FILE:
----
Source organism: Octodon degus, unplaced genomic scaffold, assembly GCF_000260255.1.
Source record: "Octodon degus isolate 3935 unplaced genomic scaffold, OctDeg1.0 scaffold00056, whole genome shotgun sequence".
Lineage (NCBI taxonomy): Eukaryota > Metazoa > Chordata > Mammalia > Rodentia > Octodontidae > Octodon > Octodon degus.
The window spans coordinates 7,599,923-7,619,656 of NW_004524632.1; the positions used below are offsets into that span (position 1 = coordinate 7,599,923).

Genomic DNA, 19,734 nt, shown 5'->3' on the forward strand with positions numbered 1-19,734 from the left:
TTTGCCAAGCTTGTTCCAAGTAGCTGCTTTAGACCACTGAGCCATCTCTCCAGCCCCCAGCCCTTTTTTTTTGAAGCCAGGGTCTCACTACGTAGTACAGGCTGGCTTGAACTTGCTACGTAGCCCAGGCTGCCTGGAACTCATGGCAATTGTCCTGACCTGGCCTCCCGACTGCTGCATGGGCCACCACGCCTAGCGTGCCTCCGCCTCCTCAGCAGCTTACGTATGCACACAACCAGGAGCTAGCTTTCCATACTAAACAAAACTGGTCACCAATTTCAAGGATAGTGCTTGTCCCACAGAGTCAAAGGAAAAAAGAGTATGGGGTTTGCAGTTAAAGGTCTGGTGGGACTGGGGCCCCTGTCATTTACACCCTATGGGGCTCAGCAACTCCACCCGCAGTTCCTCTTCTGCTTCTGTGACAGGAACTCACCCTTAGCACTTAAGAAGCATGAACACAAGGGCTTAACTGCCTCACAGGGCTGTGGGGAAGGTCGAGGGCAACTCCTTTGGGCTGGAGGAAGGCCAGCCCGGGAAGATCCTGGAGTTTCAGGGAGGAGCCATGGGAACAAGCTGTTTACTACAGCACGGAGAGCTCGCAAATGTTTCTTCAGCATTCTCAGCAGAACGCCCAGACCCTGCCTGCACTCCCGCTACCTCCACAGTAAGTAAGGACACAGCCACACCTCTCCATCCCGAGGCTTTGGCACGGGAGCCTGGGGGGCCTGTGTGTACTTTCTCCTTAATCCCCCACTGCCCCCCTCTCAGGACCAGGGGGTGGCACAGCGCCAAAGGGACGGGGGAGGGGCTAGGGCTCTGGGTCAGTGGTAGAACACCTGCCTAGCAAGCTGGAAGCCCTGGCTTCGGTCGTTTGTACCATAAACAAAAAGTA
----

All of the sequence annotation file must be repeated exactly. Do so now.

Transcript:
Source organism: Octodon degus, unplaced genomic scaffold, assembly GCF_000260255.1.
Source record: "Octodon degus isolate 3935 unplaced genomic scaffold, OctDeg1.0 scaffold00056, whole genome shotgun sequence".
Lineage (NCBI taxonomy): Eukaryota > Metazoa > Chordata > Mammalia > Rodentia > Octodontidae > Octodon > Octodon degus.
The window spans coordinates 7,599,923-7,619,656 of NW_004524632.1; the positions used below are offsets into that span (position 1 = coordinate 7,599,923).

Genomic DNA, 19,734 nt, shown 5'->3' on the forward strand with positions numbered 1-19,734 from the left:
TTTGCCAAGCTTGTTCCAAGTAGCTGCTTTAGACCACTGAGCCATCTCTCCAGCCCCCAGCCCTTTTTTTTTGAAGCCAGGGTCTCACTACGTAGTACAGGCTGGCTTGAACTTGCTACGTAGCCCAGGCTGCCTGGAACTCATGGCAATTGTCCTGACCTGGCCTCCCGACTGCTGCATGGGCCACCACGCCTAGCGTGCCTCCGCCTCCTCAGCAGCTTACGTATGCACACAACCAGGAGCTAGCTTTCCATACTAAACAAAACTGGTCACCAATTTCAAGGATAGTGCTTGTCCCACAGAGTCAAAGGAAAAAAGAGTATGGGGTTTGCAGTTAAAGGTCTGGTGGGACTGGGGCCCCTGTCATTTACACCCTATGGGGCTCAGCAACTCCACCCGCAGTTCCTCTTCTGCTTCTGTGACAGGAACTCACCCTTAGCACTTAAGAAGCATGAACACAAGGGCTTAACTGCCTCACAGGGCTGTGGGGAAGGTCGAGGGCAACTCCTTTGGGCTGGAGGAAGGCCAGCCCGGGAAGATCCTGGAGTTTCAGGGAGGAGCCATGGGAACAAGCTGTTTACTACAGCACGGAGAGCTCGCAAATGTTTCTTCAGCATTCTCAGCAGAACGCCCAGACCCTGCCTGCACTCCCGCTACCTCCACAGTAAGTAAGGACACAGCCACACCTCTCCATCCCGAGGCTTTGGCACGGGAGCCTGGGGGGCCTGTGTGTACTTTCTCCTTAATCCCCCACTGCCCCCCTCTCAGGACCAGGGGGTGGCACAGCGCCAAAGGGACGGGGGAGGGGCTAGGGCTCTGGGTCAGTGGTAGAACACCTGCCTAGCAAGCTGGAAGCCCTGGCTTCGGTCGTTTGTACCATAAACAAAAAGTA